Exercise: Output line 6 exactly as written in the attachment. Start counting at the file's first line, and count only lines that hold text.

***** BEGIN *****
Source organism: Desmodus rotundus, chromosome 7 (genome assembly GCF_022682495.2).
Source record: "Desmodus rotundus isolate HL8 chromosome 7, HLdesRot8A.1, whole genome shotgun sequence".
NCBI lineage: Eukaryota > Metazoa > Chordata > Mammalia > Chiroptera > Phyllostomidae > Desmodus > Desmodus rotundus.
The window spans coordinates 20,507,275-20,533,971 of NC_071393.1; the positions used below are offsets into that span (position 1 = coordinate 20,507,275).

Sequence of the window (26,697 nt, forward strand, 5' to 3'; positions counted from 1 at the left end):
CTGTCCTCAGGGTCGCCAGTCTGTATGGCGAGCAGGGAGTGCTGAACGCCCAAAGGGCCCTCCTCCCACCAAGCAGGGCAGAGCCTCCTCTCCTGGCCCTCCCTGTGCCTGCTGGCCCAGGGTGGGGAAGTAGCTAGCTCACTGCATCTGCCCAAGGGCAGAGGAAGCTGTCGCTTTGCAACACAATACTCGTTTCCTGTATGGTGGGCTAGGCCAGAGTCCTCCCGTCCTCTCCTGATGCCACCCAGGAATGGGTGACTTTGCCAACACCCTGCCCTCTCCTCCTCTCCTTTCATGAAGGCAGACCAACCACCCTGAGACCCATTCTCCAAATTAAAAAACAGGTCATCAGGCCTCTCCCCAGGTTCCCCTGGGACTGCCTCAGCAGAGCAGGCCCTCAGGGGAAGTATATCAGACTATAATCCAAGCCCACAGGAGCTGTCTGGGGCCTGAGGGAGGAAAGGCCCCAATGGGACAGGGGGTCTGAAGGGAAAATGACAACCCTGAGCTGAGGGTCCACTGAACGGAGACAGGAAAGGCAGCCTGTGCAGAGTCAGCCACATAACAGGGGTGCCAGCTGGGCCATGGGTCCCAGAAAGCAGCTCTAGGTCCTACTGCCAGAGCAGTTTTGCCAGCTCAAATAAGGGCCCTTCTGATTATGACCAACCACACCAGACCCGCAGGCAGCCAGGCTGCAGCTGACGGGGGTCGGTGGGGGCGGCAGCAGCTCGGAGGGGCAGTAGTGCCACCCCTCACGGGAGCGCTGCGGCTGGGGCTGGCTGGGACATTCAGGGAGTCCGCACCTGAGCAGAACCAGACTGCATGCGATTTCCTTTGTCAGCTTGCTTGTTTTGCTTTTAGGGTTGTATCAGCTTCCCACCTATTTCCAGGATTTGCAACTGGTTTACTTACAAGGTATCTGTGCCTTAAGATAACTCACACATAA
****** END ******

CTGTCCTCAGGGTCGCCAGTCTGTATGGCGAGCAGGGAGTGCTGAACGCCCAAAGGGCCCTCCTCCCACCAAGCAGGGCAGAGCCTCCTCTCCTGGCCCTCCCTGTGCCTGCTGGCCCAGGGTGGGGAAGTAGCTAGCTCACTGCATCTGCCCAAGGGCAGAGGAAGCTGTCGCTTTGCAACACAATACTCGTTTCCTGTATGGTGGGCTAGGCCAGAGTCCTCCCGTCCTCTCCTGATGCCACCCAGGAATGGGTGACTTTGCCAACACCCTGCCCTCTCCTCCTCTCCTTTCATGAAGGCAGACCAACCACCCTGAGACCCATTCTCCAAATTAAAAAACAGGTCATCAGGCCTCTCCCCAGGTTCCCCTGGGACTGCCTCAGCAGAGCAGGCCCTCAGGGGAAGTATATCAGACTATAATCCAAGCCCACAGGAGCTGTCTGGGGCCTGAGGGAGGAAAGGCCCCAATGGGACAGGGGGTCTGAAGGGAAAATGACAACCCTGAGCTGAGGGTCCACTGAACGGAGACAGGAAAGGCAGCCTGTGCAGAGTCAGCCACATAACAGGGGTGCCAGCTGGGCCATGGGTCCCAGAAAGCAGCTCTAGGTCCTACTGCCAGAGCAGTTTTGCCAGCTCAAATAAGGGCCCTTCTGATTATGACCAACCACACCAGACCCGCAGGCAGCCAGGCTGCAGCTGACGGGGGTCGGTGGGGGCGGCAGCAGCTCGGAGGGGCAGTAGTGCCACCCCTCACGGGAGCGCTGCGGCTGGGGCTGGCTGGGACATTCAGGGAGTCCGCACCTGAGCAGAACCAGACTGCATGCGATTTCCTTTGTCAGCTTGCTTGTTTTGCTTTTAGGGTTGTATCAGCTTCCCACCTATTTCCAGGATTTGCAACTGGTTTACTTACAAGGTATCTGTGCCTTAAGATAACTCACACATAA